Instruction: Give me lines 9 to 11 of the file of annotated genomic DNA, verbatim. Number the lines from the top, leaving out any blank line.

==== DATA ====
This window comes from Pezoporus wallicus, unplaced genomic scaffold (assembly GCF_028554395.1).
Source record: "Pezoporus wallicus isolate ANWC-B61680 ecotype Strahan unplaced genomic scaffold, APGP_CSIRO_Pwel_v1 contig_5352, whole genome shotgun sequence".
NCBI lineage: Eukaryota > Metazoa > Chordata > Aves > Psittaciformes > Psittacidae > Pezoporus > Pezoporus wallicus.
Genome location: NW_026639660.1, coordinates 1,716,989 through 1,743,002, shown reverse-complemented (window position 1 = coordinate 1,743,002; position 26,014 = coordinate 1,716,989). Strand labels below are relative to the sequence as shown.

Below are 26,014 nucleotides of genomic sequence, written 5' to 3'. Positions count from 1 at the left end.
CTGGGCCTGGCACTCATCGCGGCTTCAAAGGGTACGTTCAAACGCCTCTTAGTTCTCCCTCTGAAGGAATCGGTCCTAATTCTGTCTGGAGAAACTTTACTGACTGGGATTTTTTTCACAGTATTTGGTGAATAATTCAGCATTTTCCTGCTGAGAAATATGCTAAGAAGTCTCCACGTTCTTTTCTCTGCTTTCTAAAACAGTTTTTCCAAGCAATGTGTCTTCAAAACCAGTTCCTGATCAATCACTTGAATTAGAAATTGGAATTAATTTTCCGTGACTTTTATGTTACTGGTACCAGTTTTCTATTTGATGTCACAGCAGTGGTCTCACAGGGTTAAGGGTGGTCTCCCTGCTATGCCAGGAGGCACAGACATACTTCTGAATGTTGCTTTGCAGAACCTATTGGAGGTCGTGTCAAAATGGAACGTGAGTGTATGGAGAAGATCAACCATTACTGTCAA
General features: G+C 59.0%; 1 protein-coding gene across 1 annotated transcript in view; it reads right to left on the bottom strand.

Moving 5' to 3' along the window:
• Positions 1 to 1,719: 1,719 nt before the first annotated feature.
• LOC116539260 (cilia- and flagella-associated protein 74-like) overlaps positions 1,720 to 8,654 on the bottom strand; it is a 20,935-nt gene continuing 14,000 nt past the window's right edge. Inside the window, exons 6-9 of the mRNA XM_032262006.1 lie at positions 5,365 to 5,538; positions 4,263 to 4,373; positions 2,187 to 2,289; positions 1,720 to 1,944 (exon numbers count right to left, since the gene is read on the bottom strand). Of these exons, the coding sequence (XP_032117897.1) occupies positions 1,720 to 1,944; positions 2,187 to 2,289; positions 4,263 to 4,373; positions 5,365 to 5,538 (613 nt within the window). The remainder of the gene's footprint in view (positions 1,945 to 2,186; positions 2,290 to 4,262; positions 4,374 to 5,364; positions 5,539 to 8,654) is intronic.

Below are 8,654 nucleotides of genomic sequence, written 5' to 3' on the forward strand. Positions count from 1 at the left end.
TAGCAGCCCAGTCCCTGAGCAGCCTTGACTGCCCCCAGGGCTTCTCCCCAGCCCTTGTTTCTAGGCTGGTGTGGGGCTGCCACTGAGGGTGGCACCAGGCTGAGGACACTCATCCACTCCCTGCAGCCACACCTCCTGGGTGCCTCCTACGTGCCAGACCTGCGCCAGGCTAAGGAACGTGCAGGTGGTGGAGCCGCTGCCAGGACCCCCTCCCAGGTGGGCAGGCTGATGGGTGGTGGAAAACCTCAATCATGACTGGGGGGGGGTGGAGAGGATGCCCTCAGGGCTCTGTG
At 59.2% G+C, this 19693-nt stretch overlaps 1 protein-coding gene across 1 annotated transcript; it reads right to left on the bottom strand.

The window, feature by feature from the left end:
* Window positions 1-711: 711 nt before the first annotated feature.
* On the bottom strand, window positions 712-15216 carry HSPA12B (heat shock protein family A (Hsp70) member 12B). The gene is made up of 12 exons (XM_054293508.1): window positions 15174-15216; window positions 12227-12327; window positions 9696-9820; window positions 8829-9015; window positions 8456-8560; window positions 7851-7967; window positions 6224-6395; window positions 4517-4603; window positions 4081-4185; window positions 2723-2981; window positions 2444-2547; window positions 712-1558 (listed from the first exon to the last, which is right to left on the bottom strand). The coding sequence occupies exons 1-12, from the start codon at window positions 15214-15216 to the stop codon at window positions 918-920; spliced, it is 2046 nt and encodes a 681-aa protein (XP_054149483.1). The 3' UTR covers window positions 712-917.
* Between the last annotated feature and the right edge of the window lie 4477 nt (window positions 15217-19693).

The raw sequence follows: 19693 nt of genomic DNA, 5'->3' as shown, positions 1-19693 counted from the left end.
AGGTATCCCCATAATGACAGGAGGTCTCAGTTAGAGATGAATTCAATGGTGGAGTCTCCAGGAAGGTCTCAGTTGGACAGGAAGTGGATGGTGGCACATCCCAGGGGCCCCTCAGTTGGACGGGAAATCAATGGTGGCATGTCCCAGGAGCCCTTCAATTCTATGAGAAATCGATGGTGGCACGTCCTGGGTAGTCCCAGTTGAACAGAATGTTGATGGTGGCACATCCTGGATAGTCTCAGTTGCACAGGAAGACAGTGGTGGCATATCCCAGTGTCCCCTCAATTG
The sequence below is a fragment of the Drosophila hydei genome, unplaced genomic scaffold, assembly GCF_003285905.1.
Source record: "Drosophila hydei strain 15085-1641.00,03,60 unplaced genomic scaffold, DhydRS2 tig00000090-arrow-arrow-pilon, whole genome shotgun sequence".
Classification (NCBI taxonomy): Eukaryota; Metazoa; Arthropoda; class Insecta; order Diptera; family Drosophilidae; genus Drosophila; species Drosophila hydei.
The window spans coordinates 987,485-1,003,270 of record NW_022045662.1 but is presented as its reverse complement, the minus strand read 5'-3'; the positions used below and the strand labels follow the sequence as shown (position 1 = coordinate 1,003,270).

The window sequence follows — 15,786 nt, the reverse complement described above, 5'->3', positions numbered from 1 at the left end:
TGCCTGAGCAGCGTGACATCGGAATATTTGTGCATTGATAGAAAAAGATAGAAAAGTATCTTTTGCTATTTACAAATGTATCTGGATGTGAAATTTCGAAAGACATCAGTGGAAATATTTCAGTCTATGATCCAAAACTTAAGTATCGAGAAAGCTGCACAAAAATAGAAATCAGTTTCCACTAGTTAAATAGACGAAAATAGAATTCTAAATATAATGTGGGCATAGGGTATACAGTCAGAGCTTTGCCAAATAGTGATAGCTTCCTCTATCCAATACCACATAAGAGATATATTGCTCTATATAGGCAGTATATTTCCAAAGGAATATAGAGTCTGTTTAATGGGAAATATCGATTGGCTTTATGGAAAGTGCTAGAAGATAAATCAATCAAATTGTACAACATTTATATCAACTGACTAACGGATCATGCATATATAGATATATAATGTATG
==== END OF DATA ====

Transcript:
• Positions 1 to 1,719: 1,719 nt before the first annotated feature.
• LOC116539260 (cilia- and flagella-associated protein 74-like) overlaps positions 1,720 to 8,654 on the bottom strand; it is a 20,935-nt gene continuing 14,000 nt past the window's right edge. Inside the window, exons 6-9 of the mRNA XM_032262006.1 lie at positions 5,365 to 5,538; positions 4,263 to 4,373; positions 2,187 to 2,289; positions 1,720 to 1,944 (exon numbers count right to left, since the gene is read on the bottom strand). Of these exons, the coding sequence (XP_032117897.1) occupies positions 1,720 to 1,944; positions 2,187 to 2,289; positions 4,263 to 4,373; positions 5,365 to 5,538 (613 nt within the window). The remainder of the gene's footprint in view (positions 1,945 to 2,186; positions 2,290 to 4,262; positions 4,374 to 5,364; positions 5,539 to 8,654) is intronic.

Below are 8,654 nucleotides of genomic sequence, written 5' to 3' on the forward strand. Positions count from 1 at the left end.